US DOE Gives $21 Million for Innovative Offshore Wind Technologies
The U.S. Department of Energy (DOE) has awarded USD 21 million in funding for three projects supporting offshore wind energy technology demonstration and resource characterization.
The projects will support offshore wind development by demonstrating innovative technologies not previously commercially used in the U.S. and by improving the ability to forecast energy production, DOE said.
Atkins will develop a full-scale design of a floating offshore wind platform capable of supporting a 10+ MW turbine, using a scale model testing and simulation methodology previously used for oil & gas floating production facilities. It is planned for installation and grid connection at the Mayflower Wind lease area.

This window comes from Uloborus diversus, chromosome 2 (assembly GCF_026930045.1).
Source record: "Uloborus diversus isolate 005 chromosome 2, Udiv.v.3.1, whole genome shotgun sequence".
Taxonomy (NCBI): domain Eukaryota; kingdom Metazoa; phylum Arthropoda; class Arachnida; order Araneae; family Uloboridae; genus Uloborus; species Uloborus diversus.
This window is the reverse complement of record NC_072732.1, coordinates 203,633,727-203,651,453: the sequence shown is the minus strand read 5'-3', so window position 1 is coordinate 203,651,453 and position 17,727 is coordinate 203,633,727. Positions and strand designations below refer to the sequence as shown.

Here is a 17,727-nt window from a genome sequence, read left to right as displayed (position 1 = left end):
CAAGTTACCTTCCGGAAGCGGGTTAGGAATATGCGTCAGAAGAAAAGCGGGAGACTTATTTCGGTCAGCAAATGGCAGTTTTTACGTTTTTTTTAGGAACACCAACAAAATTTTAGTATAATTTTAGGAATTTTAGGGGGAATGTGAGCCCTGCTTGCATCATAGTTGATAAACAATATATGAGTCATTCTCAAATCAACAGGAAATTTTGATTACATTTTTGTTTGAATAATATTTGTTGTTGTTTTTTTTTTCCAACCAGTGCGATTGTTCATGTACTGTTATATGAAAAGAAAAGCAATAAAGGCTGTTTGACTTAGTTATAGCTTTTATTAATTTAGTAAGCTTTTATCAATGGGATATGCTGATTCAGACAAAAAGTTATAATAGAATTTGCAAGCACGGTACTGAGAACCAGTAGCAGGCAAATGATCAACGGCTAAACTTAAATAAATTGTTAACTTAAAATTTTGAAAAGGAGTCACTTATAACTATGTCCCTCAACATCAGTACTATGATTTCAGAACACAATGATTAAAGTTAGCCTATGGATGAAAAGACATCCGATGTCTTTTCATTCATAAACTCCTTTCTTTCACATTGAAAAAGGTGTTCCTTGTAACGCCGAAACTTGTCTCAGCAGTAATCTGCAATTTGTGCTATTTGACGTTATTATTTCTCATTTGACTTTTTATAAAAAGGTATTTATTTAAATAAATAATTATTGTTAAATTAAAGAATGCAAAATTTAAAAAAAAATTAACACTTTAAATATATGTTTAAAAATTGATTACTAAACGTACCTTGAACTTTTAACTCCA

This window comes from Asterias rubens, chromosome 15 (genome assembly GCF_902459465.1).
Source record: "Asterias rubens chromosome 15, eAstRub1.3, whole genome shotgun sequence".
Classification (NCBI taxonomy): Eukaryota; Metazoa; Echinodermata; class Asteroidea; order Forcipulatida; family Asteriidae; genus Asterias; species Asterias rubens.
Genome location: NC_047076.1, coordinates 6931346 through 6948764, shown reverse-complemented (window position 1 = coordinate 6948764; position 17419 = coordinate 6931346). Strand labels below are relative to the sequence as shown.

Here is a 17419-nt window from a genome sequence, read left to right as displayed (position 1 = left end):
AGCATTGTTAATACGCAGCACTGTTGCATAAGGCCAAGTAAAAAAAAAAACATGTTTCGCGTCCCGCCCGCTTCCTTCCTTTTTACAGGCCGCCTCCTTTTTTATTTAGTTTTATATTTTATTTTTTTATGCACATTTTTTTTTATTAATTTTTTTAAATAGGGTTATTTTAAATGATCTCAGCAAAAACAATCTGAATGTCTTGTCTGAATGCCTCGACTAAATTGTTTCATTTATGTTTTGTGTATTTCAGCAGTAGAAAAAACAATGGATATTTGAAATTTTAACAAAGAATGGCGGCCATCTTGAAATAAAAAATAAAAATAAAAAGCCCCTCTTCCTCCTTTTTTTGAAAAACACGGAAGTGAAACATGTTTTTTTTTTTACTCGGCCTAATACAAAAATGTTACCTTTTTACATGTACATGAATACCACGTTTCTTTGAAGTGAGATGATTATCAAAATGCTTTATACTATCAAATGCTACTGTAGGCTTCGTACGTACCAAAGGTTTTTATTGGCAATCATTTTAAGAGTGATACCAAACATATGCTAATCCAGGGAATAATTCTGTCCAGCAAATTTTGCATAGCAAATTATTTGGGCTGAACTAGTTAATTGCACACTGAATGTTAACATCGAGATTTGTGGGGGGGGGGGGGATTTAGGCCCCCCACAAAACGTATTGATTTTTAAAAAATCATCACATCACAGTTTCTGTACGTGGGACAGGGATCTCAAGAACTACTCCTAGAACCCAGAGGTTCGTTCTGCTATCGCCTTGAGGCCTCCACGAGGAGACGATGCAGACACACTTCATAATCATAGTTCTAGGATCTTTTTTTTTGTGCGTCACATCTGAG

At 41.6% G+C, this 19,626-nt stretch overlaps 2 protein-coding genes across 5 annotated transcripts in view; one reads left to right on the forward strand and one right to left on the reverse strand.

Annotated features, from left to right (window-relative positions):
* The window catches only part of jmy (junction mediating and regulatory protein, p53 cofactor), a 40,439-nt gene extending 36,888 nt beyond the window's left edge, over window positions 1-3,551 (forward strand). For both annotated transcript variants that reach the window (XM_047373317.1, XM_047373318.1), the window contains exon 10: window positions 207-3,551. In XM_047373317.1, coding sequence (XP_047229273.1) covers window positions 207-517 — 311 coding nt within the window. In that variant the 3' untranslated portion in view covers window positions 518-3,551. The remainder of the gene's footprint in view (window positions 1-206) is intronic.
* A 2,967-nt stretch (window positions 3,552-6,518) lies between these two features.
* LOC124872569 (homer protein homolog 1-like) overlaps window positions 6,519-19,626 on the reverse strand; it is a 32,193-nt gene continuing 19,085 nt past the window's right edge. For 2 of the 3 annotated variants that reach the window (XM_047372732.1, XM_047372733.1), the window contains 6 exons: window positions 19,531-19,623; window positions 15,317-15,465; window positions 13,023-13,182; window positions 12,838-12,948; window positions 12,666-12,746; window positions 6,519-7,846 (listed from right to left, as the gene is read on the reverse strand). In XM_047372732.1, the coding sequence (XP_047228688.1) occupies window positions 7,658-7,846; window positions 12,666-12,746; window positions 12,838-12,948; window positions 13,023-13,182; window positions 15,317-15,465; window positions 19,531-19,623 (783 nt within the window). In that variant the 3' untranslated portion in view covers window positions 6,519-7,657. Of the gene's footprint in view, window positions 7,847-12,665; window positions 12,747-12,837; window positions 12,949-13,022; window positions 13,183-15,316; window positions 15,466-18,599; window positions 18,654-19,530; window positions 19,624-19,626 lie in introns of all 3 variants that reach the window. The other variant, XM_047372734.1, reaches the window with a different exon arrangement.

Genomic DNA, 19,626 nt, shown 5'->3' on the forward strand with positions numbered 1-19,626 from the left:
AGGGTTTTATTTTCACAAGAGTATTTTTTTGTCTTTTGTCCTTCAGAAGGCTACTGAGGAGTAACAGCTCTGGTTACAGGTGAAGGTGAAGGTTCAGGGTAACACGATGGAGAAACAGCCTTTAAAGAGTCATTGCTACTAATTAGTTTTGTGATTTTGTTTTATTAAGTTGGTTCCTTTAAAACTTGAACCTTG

The University of Maine will design, demonstrate, and validate a synthetic rope mooring for floating wind turbines, which is expected to reduce the impact of offshore wind development on commercial fishing and reduce costs. It will be demonstrated on a full-scale turbine at the Aqua Ventus I project.
Woods Hole Oceanographic Institution of Massachusetts will collect offshore wind resource data off the coasts of Massachusetts and Rhode Island and use it to improve atmosphere-ocean simulation tools and reduce uncertainty in offshore wind resource assessment and forecasting.
“Demonstrating innovative technologies not yet deployed at commercial scale will lower the cost of energy and lend confidence to future investment decisions,” said Daniel R Simmons, Assistant Secretary for Energy Efficiency and Renewable Energy.
“Improving the ability to accurately forecast wind power with enhanced weather models and demonstrating innovative energy production technologies can help reduce the cost of offshore wind.”